Regulation of somatostatin receptor signaling (Schonbrunn) Somatostatin (SS) receptor 2A (sstr2A) is the most widely expressed SS receptor subtype in normal tissues and human tumors. It plays a critical physiological role in regulating pituitary, pancreatic and gastrointestinal hormone secretion, among many biological actions. It is also the therapeutic target for the SS analogs used to treat patients with pituitary and gastro-enteropancreatic neuroendocrine tumors in order to inhibit hormonal hyper-secretion and to reduce tumor growth. Unfortunately, a large fraction of patients are resistant to SS analog therapy from the start and others develop resistance during the course of treatment. The reasons for this are unknown. To increase our understanding of SS action and improve its therapeutic applications our long term goal is to elucidate the molecular events involved in SS receptor signaling and the mechanisms which regulate receptor function to produce target cell resistance. Our previous studies showed that hormone binding stimulates the rapid and specific phosphorylation of sstr2A at multiple Ser and Thr, which we have identified. Receptor phosphorylation alters both sstr2A signaling and subcellular trafficking, with specific phosphorylation sites exerting distinct effects on receptor function. Unexpectedly, the pattern of receptor phosphorylation varies dramatically with different ligands, including those currently in clinical trials. The objective of this proposal is to determine how the phosphorylation of sstr2A i controlled and how it affects receptor signaling and trafficking. The organizing hypothesis for these studies is that phosphorylation and dephosphorylation of sstr2A are stringently regulated in order to produce receptors with distinct patterns of phosphorylated residues - a so-called phosphorylation 'bar code'. We propose that these differentially phosphorylated receptors are generated in different cellular compartments and determine the interactions of the receptor with specific cytosolic proteins that then produce the cellular response to SS and SS analog stimulation. This hypothesis will be tested in four specific aims: (1) Determine how phosphorylation of specific Ser/Thr residues affects sstr2A trafficking and signaling, (2) Identifythe enzymes that regulate the phosphorylation state of the receptor. We will complete the identification of the kinases that phosphorylate sstr2A and will characterize the enzyme complexes that catalyze sstr2A dephosphorylation in a phosphosite- specific manner. We will also determine how specific phosphatases are directed to act on the receptor in particular subcellular compartments, (3) Elucidate the mechanisms that produce cell-type specific differences in sstr2A phosphorylation, trafficking, and signaling in pituitary and gastroenteropancreatic tumor cells, and (4) Elucidate the mechanisms responsible for agonist-specific sstr2A trafficking and desensitization. These studies will provide novel insights into thebiochemical and cellular processes which regulate sstr2A, as well as other G protein coupled receptors, and the manner in which different agonists and the cellular environment impact those processes.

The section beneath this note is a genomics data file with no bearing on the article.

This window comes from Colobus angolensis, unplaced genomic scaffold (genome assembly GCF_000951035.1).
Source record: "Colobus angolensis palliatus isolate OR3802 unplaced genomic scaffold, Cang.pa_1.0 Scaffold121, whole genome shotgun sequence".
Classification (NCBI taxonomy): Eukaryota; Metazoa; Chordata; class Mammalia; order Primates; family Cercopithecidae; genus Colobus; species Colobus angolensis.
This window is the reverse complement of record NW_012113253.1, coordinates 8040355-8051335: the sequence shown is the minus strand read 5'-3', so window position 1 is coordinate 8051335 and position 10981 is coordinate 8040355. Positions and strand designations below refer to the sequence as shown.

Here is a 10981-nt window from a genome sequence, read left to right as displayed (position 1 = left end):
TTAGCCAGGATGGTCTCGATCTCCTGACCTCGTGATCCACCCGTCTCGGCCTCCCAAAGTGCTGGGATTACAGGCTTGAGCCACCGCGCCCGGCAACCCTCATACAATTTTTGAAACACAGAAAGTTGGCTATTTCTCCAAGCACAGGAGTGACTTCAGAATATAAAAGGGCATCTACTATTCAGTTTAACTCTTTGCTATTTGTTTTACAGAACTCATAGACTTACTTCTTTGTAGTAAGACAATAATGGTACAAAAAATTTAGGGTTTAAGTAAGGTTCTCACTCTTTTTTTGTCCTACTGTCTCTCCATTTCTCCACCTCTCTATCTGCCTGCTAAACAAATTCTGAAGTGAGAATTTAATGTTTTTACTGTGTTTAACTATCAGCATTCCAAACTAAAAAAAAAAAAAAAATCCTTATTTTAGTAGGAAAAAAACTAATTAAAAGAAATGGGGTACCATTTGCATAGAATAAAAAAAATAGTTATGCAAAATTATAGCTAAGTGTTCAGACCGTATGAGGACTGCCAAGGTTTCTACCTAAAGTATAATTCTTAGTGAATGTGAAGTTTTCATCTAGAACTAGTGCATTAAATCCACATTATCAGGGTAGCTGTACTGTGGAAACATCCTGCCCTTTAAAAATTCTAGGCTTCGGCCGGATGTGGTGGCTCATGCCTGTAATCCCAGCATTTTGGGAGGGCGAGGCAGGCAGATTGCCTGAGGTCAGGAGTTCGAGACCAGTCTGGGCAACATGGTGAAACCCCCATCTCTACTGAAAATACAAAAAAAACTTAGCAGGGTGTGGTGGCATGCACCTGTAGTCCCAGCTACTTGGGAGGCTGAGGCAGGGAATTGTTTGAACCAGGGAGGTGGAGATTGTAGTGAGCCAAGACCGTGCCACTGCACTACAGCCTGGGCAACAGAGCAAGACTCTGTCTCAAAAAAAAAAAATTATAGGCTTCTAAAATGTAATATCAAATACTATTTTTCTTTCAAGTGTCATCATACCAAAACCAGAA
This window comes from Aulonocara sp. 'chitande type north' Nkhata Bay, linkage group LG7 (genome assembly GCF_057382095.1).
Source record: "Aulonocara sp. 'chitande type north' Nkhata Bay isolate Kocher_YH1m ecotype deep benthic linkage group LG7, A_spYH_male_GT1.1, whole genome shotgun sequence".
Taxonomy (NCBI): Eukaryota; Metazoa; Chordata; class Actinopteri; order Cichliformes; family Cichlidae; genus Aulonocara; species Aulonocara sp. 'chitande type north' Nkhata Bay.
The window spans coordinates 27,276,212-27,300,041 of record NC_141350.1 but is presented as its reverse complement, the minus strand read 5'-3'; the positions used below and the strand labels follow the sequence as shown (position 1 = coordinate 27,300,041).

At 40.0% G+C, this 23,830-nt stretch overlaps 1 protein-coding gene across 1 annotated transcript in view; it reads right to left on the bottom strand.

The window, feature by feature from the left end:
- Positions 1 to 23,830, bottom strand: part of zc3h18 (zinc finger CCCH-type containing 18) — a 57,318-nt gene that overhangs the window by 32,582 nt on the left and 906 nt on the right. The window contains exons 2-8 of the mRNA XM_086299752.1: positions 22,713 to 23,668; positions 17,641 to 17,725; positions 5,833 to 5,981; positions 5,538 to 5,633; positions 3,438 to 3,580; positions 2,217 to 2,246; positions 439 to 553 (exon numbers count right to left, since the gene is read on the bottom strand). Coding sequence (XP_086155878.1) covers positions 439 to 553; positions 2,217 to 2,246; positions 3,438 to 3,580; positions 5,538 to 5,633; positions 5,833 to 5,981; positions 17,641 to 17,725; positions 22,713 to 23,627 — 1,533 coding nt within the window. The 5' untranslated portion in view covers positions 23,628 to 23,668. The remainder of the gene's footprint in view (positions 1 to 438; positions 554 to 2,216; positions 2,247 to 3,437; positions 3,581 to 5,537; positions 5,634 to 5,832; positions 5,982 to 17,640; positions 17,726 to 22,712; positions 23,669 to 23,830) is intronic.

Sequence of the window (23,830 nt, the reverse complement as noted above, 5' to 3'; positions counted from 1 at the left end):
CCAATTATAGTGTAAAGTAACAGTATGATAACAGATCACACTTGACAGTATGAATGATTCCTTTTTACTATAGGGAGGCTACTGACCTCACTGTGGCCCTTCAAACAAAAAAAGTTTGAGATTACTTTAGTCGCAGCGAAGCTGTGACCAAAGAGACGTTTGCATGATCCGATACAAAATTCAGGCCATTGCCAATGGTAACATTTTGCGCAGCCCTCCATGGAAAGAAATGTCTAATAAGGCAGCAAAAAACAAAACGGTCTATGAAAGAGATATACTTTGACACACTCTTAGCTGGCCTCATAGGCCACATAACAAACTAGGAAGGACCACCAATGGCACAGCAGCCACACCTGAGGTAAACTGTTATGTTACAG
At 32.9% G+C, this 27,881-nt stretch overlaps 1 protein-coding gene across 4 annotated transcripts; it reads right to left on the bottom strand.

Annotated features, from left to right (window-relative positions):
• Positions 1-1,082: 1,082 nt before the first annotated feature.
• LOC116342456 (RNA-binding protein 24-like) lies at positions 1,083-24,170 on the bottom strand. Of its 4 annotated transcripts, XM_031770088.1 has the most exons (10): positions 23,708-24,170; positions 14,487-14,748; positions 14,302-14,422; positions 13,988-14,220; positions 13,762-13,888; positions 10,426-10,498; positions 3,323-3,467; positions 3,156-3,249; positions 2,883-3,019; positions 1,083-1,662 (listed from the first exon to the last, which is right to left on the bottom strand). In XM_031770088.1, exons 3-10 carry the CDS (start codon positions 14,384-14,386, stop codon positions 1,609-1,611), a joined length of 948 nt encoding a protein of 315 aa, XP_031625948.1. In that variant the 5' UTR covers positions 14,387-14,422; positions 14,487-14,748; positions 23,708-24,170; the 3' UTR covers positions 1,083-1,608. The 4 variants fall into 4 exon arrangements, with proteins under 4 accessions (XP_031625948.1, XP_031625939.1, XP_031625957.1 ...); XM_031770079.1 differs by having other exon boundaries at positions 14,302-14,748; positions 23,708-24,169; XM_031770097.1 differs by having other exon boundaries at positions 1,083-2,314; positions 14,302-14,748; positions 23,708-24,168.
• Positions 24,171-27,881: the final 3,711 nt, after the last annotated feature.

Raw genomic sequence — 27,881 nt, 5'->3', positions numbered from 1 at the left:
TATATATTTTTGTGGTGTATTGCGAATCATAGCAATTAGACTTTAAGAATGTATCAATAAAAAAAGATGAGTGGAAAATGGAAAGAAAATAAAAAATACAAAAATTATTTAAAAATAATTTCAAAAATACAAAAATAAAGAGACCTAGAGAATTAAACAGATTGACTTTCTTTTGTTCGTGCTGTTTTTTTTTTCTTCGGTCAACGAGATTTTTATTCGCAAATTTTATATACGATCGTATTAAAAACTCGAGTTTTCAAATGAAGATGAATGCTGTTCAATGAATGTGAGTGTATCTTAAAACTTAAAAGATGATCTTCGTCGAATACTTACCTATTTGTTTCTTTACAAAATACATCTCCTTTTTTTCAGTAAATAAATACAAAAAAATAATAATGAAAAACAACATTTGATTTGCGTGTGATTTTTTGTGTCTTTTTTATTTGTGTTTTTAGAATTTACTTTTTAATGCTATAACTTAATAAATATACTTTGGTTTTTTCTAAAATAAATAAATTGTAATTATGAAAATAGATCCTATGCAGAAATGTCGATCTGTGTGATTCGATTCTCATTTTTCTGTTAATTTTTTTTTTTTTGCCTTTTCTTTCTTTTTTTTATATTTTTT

Public Health Relevance

Neuroendocrine tumors are detected and treated with drugs that recognize and activate the sst2A somatostatin receptor (sstr2A). The effectiveness of these drugs depends on the continued sensitivity of sstr2A to stimulation. Our basic studies will determine the molecular and cellular mechanisms that control the nature and the magnitude of sst2A receptor responses to somatostatin and to somatostatin analogs in clinical use and in development. The knowledge gained will provide important insights into the function of sstr2A in neuroendocrine tumors and the manner in which therapeutic somatostatin analogs affect receptor activity. Understanding these fundamental processes will facilitate the development of better drugs and interventions to prevent the development of tumor resistance to SS analog therapy and will be generally applicable to the use of drugs targeting the G protein coupled, seven-transmembrane domain receptor family.

Agency
National Institute of Health (NIH)
Institute
National Institute of Diabetes and Digestive and Kidney Diseases (NIDDK)
Type
High Priority, Short Term Project Award (R56)
Project #
2R56DK032234-26A1
Application #
8495448
Study Section
Molecular and Cellular Endocrinology Study Section (MCE)
Program Officer
Malozowski, Saul N
Project Start
1995-07-01
Project End
2014-06-30
Budget Start
2012-07-02
Budget End
2014-06-30
Support Year
26
Fiscal Year
2012
Total Cost
$114,000
Indirect Cost
$39,000
Name
University of Texas Health Science Center Houston
Department
Biology
Type
Schools of Medicine
DUNS #
800771594
City
Houston
State
TX
Country
United States
Zip Code
77225
Schonbrunn, Agnes (2015) Editorial: Reproducibility in Research: A Cautionary Tale and Lessons Not Learned. Mol Endocrinol 29:1219-21
Schonbrunn, Agnes (2014) Editorial: Antibody can get it right: confronting problems of antibody specificity and irreproducibility. Mol Endocrinol 28:1403-7
Reubi, Jean Claude; Schonbrunn, Agnes (2013) Illuminating somatostatin analog action at neuroendocrine tumor receptors. Trends Pharmacol Sci 34:676-88
Waser, Beatrice; Cescato, Renzo; Liu, Qisheng et al. (2012) Phosphorylation of sst2 receptors in neuroendocrine tumors after octreotide treatment of patients. Am J Pathol 180:1942-9
Ghosh, Madhumita; Schonbrunn, Agnes (2011) Differential temporal and spatial regulation of somatostatin receptor phosphorylation and dephosphorylation. J Biol Chem 286:13561-73